C.D. Wright was born in 1949 in the southern Ozarks of Arkansas. She and her brother were the children of a judge and a court reporter. So it’s no wonder that after studying French at Memphis State University, she considered becoming a lawyer. Fortunately for the world of poetry, she left law school after a brief stint and went on to get her MFA from University of Arkansas.

 

Poet Frank Stanford’s press, Lost Roads, published her first book of poetry. She took over the press after he killed himself. Strange that Frank Stanford, whom she knew well, was supposed to be the next big thing, but it ended up that she, the less flamboyant one, the steadier person, is now heralded as a true American original, in a “a school of exactly one” (from poet Joel Brouwer, as quoted in the New York Times).

 

Of her original sytle, Wright said this in an interview with Jacket Magazine in 2001:

 

As to my own aesthetic associations / affiliations / sympathies: I have never belonged to a notable element of writers who identified with one another partly because I come from Arkansas, specifically that part of Arkansas known for its resistance-to-joining, a non-urban environment where readily identifiable groups and sub-groups are less likely to form. The last known poetry clan in my part of the country was the Agrarians. I was not of that generation, gender or class.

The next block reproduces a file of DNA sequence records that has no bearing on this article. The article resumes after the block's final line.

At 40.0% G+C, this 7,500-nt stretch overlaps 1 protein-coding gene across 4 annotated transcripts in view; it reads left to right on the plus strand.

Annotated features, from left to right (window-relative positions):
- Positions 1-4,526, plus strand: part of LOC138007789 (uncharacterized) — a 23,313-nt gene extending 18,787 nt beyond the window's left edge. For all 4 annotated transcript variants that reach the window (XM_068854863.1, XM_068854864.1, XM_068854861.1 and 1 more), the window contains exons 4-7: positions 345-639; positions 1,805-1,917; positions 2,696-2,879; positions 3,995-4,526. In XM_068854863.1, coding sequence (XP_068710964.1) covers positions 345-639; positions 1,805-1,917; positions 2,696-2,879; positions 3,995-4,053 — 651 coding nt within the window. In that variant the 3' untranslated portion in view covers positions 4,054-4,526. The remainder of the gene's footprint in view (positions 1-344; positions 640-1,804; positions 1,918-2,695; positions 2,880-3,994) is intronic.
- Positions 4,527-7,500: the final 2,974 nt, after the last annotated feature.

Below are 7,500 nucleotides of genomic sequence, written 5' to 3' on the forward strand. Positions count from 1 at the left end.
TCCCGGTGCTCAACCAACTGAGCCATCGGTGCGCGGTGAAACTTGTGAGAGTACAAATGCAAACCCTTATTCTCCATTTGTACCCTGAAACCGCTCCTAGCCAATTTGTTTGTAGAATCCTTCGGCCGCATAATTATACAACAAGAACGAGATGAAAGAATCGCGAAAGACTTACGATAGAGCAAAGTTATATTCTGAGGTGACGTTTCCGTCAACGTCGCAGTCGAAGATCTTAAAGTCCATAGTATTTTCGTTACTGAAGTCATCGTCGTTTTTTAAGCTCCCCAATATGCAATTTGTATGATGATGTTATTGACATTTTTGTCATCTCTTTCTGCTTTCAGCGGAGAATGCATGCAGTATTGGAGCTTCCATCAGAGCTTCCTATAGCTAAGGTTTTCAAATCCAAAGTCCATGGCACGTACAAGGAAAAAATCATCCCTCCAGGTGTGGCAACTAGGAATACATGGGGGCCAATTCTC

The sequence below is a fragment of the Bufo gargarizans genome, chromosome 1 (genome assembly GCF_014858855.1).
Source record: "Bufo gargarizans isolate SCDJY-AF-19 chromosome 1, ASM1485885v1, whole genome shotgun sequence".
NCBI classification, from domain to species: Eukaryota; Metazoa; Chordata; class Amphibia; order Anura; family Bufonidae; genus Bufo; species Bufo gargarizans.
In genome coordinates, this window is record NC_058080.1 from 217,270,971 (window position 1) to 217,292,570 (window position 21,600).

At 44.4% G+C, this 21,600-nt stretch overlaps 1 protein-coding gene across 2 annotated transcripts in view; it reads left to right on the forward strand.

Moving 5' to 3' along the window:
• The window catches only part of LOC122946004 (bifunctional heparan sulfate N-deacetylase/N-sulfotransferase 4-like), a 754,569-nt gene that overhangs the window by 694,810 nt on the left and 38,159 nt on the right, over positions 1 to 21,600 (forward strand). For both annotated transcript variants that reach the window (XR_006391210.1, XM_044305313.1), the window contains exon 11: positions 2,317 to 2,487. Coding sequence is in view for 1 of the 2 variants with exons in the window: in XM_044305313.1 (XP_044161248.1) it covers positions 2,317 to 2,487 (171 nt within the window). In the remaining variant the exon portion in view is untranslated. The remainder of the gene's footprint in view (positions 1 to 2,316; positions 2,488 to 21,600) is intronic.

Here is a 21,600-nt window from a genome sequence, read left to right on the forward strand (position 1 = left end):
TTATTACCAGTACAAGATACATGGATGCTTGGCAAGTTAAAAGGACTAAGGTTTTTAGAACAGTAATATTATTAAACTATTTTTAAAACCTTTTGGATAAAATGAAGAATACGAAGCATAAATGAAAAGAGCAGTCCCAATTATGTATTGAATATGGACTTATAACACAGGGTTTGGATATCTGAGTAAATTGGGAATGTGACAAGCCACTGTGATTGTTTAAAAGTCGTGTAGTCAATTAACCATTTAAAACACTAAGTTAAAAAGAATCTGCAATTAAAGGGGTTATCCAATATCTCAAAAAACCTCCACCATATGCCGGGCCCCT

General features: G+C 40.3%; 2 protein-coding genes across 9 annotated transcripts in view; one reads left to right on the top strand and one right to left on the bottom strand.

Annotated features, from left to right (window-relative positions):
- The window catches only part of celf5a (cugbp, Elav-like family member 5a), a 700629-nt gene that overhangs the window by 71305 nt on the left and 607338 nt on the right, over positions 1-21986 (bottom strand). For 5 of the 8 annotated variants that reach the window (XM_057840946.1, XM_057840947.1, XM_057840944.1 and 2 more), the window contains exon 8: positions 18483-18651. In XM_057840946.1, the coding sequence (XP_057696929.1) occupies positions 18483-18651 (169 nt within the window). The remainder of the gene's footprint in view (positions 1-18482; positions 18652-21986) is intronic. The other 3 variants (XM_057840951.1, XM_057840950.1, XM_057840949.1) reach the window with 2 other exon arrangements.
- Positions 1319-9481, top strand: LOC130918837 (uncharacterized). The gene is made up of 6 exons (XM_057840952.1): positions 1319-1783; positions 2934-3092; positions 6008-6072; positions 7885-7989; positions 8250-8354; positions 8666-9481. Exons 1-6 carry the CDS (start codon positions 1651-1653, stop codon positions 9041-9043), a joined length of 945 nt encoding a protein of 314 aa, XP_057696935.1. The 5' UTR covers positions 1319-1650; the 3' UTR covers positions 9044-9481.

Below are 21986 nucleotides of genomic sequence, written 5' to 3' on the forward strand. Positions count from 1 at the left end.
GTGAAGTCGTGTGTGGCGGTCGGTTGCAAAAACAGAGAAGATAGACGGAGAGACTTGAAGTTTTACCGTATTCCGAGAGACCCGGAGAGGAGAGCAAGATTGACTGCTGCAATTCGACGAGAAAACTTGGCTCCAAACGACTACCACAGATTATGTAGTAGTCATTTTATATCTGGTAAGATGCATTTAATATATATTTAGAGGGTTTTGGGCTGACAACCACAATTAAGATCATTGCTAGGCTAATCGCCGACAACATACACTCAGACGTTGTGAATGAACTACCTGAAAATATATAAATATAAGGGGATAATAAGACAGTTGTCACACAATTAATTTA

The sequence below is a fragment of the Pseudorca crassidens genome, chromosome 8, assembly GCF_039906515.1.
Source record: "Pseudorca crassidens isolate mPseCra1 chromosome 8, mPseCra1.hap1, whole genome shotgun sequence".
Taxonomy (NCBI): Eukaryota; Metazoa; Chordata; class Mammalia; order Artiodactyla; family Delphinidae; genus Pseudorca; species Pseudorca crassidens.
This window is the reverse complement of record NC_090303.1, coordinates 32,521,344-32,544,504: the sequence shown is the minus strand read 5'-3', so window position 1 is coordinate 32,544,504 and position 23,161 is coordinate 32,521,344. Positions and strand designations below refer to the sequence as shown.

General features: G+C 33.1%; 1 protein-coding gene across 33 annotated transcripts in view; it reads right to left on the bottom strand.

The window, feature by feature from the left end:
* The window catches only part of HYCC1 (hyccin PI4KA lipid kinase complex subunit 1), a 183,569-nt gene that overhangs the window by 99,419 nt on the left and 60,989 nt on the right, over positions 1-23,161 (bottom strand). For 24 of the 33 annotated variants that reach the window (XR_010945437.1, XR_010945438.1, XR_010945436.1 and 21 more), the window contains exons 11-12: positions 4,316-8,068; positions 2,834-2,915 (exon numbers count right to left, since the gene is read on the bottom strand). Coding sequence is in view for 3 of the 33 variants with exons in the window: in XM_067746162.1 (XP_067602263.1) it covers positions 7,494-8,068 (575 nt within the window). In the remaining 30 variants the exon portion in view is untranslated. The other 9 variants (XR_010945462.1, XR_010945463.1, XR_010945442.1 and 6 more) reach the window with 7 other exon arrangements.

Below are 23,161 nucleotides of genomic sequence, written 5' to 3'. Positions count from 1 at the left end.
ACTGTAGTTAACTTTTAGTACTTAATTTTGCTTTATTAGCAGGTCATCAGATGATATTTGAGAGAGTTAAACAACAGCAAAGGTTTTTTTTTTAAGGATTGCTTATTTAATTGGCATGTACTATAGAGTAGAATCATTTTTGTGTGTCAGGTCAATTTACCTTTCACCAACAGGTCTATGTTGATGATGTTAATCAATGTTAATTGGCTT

She married poet Forest Gander. Together they had a son Brecht and ran Lost Roads. She taught at Brown University and published over a dozen books, one of them a collaboration with a photographer to document the lives of women in prison.

 

She was awarded a MacArthur Fellow and Guggenheim fellowship.

 

She died January 12 at age 67 in her sleep of a blod clot.

 

 

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Disposal

by W.d. Snodgrass

 

The unworn long gown, meant for dances

She would have scarcely dared attend,

Is fobbed off on a friend—

Who can’t help wondering if it’s spoiled

But thinks, well, she can take her chances.

 

We roll her spoons up like old plans

Or failed securities, seal their case,

Then lay them back. One lace

Nightthing lies in the chest, unsoiled

By wear, untouched by human hands.

 

We don’t dare burn those cancelled patterns

And markdowns that she actually wore,

Yet who do we know so poor

They’d take them? Spared all need, all passion,

Saved from loss, she lies boxed in satins